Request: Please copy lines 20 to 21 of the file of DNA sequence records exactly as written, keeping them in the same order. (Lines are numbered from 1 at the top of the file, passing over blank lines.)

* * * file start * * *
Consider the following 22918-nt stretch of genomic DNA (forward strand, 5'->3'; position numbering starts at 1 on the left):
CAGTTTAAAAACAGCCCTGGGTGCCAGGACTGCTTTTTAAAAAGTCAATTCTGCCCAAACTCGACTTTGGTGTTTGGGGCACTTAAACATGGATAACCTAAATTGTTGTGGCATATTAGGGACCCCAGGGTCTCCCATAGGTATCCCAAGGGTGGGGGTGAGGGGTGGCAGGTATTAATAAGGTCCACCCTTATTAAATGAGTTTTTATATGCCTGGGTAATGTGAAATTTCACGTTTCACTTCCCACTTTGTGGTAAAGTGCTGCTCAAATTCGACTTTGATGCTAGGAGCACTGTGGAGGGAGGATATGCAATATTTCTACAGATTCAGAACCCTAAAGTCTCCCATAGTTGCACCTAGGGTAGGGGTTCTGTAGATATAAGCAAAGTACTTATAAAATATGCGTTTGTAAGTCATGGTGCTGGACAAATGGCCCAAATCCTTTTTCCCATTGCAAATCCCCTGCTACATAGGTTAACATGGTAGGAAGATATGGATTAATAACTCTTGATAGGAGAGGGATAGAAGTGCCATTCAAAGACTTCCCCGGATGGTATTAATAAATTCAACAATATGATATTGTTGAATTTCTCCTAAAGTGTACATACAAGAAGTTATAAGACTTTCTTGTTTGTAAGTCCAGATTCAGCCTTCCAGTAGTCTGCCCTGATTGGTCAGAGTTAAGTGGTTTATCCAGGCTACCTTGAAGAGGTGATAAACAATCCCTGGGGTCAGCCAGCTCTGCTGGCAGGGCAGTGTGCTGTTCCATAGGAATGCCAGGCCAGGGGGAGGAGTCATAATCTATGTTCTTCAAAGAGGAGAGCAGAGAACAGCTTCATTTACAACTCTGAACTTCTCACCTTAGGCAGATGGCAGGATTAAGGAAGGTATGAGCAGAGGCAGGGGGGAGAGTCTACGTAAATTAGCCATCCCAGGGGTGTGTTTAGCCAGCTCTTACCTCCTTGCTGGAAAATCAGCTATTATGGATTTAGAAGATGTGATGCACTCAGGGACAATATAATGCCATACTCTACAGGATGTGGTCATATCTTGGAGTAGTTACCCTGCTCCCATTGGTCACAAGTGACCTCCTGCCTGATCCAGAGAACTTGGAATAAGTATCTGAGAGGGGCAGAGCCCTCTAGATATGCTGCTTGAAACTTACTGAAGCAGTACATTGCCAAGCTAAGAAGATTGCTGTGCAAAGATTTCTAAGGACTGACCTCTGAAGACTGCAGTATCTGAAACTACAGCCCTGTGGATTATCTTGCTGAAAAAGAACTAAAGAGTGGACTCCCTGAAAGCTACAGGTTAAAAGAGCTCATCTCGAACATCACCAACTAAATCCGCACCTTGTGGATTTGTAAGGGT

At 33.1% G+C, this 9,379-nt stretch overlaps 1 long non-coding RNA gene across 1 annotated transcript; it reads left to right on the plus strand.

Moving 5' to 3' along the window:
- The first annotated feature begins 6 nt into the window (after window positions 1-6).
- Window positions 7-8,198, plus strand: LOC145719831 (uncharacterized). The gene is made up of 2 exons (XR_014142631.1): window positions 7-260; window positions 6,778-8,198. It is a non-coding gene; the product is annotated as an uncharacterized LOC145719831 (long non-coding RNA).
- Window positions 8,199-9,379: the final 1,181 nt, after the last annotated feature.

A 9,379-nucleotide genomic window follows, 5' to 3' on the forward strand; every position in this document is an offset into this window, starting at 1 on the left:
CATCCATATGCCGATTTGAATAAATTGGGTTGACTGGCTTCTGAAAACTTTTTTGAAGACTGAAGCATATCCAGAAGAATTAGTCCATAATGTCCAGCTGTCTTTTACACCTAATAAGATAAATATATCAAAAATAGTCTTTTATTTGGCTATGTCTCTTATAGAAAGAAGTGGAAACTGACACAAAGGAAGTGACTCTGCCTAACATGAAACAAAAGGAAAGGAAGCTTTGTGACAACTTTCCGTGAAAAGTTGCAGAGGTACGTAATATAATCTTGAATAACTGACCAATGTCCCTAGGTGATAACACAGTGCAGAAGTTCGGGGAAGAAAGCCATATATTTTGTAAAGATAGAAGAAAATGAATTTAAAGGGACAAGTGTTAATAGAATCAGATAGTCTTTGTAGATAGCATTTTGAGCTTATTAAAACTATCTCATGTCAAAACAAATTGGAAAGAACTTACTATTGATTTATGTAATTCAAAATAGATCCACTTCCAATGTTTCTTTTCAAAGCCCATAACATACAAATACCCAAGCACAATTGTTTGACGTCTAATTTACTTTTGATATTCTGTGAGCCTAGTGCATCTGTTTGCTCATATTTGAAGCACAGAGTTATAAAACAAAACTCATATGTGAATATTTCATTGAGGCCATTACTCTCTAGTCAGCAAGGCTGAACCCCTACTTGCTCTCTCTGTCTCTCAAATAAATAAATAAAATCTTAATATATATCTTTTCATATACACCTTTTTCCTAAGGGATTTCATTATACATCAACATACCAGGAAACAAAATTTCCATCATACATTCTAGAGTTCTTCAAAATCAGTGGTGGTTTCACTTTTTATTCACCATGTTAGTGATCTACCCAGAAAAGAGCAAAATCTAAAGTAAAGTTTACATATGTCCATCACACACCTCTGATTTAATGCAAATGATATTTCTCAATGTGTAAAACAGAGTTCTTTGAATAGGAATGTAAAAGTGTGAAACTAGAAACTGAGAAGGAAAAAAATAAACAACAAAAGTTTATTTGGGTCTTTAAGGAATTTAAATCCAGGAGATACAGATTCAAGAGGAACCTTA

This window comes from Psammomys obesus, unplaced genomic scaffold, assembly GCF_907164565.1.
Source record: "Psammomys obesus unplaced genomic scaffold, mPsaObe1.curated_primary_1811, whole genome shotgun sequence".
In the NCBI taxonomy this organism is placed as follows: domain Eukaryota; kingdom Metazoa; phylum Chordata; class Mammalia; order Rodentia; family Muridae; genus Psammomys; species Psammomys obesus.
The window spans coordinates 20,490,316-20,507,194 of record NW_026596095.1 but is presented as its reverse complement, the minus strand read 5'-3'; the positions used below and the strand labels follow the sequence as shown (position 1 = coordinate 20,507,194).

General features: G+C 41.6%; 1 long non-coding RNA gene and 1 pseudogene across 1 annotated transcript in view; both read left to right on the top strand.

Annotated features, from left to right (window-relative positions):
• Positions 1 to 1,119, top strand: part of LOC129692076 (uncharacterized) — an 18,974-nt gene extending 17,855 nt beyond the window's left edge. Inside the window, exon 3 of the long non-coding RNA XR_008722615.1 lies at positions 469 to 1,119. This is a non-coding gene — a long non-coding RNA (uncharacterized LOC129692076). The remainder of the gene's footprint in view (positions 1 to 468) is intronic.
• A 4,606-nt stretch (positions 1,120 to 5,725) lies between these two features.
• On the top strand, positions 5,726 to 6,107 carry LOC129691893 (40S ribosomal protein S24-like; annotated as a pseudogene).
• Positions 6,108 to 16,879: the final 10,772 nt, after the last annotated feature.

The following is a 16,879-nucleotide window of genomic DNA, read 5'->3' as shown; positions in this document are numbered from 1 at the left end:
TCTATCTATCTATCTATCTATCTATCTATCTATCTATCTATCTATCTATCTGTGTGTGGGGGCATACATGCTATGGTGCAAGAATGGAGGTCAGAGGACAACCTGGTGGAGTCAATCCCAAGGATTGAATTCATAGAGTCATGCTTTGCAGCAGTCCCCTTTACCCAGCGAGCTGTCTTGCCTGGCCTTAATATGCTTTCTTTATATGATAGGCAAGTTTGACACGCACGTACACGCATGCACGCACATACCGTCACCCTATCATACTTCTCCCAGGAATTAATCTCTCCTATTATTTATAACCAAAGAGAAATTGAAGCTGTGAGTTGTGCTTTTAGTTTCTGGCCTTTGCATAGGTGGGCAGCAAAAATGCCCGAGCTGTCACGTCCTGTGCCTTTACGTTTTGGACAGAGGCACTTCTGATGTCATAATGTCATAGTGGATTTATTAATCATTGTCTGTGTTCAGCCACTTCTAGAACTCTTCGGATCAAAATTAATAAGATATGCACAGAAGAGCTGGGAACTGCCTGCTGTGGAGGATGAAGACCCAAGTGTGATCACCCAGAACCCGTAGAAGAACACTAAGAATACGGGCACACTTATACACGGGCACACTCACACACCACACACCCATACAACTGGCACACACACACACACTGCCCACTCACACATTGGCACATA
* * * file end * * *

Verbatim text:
The following is a 16,879-nucleotide window of genomic DNA, read 5'->3' as shown; positions in this document are numbered from 1 at the left end:
TCTATCTATCTATCTATCTATCTATCTATCTATCTATCTATCTATCTATCTGTGTGTGGGGGCATACATGCTATGGTGCAAGAATGGAGGTCAGAGGACAACCTGGTGGAGTCAATCCCAAGGATTGAATTCATAGAGTCATGCTTTGCAGCAGTCCCCTTTACCCAGCGAGCTGTCTTGCCTGGCCTTAATATGCTTTCTTTATATGATAGGCAAGTTTGACACGCACGTACACGCATGCACGCACATACCGTCACCCTATCATACTTCTCCCAGGAATTAATCTCTCCTATTATTTATAACCAAAGAGAAATTGAAGCTGTGAGTTGTGCTTTTAGTTTCTGGCCTTTGCATAGGTGGGCAGCAAAAATGCCCGAGCTGTCACGTCCTGTGCCTTTACGTTTTGGACAGAGGCACTTCTGATGTCATAATGTCATAGTGGATTTATTAATCATTGTCTGTGTTCAGCCACTTCTAGAACTCTTCGGATCAAAATTAATAAGATATGCACAGAAGAGCTGGGAACTGCCTGCTGTGGAGGATGAAGACCCAAGTGTGATCACCCAGAACCCGTAGAAGAACACTAAGAATACGGGCACACTTATACACGGGCACACTCACACACCACACACCCATACAACTGGCACACACACACACACTGCCCACTCACACATTGGCACATA